Paul Phelan/CAIRNS

A programme to buy passenger-owned electronic devices identified as interfering with navigation or flight management systems on its customers' flights has been launched by Boeing.

Airlines suspecting radio frequency interference from the devices are being asked to record the type of equipment, including serial and model numbers, and passenger contact details. Boeing then contacts the passenger with an offer to purchase the equipment to try to isolate the source and nature of the interference.

Efforts by manufacturers and airlines to pin down specific devices have been frustrated by the random nature and inconsistency of recorded events. Some now believe that radiation from terrestrial installations such as those of telecommunications systems may play a part.

One airline says: "There is no hard evidence that onboard devices are causing problems. The engineers refute it as rubbish, saying that the amount of energy required to produce some of these events is far greater than the devices' maximum possible output. Marketing don't want to get involved, because they don't want to tell passengers they cannot do something. The safety position is that, because we don't know, we treat it cautiously, so we don't allow the items to be operated in climb and descent."

Boeing is believed to have purchased a passenger's laptop computer in Europe when the airline found the problem kept returning as it was switched on and off. "Boeing then tried to reproduce the problem on their own aircraft and couldn't. They leased the actual aircraft from the airline and, using the same computer, they still couldn't reproduce the problem. That's consistent with our experience - we track each report on an aircraft seating plan, and these events are totally random in respect to location on the aircraft and to the items of equipment. We're starting to think we might have to look more closely at ground-based equipment such as telecommunication towers or FM transmitters," says the airline.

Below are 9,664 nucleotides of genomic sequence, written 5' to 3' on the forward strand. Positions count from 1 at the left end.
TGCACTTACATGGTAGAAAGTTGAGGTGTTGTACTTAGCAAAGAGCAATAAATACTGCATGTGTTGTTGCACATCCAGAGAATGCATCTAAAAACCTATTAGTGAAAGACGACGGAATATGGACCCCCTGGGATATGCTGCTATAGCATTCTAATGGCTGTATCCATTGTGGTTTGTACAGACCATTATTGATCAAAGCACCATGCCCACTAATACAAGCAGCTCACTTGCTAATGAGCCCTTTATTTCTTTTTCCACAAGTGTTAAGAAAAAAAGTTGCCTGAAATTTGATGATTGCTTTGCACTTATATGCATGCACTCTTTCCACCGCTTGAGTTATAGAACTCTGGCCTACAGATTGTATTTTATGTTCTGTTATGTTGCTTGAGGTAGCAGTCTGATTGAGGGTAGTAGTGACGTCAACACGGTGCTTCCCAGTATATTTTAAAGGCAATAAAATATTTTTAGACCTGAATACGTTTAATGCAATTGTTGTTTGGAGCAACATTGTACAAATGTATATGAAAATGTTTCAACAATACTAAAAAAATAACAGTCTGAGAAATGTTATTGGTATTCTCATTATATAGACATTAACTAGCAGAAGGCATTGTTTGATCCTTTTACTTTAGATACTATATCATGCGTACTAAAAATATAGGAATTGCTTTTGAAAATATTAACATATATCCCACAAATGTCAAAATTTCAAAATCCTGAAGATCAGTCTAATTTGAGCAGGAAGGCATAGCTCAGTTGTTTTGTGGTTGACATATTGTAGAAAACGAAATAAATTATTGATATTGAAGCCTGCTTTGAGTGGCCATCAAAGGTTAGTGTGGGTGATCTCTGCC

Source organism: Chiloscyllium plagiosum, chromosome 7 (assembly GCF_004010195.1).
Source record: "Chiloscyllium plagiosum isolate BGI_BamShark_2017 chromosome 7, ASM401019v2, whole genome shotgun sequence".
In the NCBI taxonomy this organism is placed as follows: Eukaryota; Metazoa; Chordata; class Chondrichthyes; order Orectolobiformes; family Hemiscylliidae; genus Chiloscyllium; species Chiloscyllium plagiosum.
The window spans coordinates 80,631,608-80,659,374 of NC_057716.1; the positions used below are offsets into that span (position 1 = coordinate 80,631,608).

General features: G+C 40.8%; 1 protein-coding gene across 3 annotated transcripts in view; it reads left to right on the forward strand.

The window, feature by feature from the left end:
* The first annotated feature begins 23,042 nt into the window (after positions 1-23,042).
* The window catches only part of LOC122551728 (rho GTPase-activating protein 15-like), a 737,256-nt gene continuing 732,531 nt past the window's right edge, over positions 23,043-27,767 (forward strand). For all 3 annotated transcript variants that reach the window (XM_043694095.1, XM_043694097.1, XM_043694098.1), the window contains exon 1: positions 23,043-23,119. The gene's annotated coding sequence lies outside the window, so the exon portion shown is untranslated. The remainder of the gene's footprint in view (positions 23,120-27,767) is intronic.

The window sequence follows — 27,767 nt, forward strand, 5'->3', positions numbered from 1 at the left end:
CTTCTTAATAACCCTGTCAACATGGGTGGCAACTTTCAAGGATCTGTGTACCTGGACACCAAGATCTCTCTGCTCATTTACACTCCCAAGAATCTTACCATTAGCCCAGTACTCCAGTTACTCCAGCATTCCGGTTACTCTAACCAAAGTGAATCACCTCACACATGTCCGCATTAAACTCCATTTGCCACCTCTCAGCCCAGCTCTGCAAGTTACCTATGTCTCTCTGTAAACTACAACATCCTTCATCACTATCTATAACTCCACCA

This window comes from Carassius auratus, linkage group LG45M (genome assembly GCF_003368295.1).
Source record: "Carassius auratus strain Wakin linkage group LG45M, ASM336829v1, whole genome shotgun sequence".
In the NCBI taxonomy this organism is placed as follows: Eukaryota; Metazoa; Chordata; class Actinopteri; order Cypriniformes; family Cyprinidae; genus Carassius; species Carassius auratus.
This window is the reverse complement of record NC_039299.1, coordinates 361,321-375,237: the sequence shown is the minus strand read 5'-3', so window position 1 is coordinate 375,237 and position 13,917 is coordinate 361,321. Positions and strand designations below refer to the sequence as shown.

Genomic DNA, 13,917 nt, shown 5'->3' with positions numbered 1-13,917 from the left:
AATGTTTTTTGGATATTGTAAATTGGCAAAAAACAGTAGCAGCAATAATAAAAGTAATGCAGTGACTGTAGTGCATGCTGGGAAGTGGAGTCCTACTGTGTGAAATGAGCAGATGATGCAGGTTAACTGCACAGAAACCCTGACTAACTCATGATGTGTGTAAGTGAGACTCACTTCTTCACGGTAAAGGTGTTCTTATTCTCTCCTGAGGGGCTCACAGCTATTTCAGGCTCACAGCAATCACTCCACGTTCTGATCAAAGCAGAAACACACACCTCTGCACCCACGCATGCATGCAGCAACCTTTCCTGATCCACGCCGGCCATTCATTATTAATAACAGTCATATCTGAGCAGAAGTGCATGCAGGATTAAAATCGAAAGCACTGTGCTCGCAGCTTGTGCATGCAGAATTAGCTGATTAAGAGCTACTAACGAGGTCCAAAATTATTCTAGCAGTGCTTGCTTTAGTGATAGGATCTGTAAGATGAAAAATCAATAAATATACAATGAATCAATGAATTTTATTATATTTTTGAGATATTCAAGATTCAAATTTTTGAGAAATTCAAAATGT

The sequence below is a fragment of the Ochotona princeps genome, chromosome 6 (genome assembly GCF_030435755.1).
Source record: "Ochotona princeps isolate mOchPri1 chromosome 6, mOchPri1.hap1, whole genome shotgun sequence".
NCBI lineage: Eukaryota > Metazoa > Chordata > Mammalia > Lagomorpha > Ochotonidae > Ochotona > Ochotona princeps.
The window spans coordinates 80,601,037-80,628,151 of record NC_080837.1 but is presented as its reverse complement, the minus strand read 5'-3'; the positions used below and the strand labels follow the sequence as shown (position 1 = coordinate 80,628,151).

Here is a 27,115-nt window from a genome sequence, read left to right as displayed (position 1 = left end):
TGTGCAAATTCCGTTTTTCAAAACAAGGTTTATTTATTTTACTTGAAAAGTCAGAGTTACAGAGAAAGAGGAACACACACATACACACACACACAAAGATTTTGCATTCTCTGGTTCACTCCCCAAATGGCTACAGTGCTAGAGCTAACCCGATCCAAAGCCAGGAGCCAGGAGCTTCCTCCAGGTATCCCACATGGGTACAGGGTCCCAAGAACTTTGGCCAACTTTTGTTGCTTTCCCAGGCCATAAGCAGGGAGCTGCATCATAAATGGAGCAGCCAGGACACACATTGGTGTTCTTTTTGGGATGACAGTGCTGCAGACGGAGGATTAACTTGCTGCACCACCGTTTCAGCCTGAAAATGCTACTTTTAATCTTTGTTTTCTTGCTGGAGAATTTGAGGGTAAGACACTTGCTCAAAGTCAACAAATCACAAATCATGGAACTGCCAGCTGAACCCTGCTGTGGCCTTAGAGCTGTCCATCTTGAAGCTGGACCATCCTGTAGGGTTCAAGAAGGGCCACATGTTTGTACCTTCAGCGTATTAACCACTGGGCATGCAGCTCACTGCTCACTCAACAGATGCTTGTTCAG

Electromagnetic interference is well known to the military, particularly at low level, where there is heavy interference in areas such as Europe. The problem is believed to have resulted in several accidents.

The carrier reports two events in its Boeing 747-400s, a year apart, but in the same location, at the same time of day and producing an identical 40° turn off track on both occasions. Anomalies have also been reported over a large radio telescope. Events have included porpoising oscillations, substantial course deviations and "map shift" on navigation displays.

Source: Flight International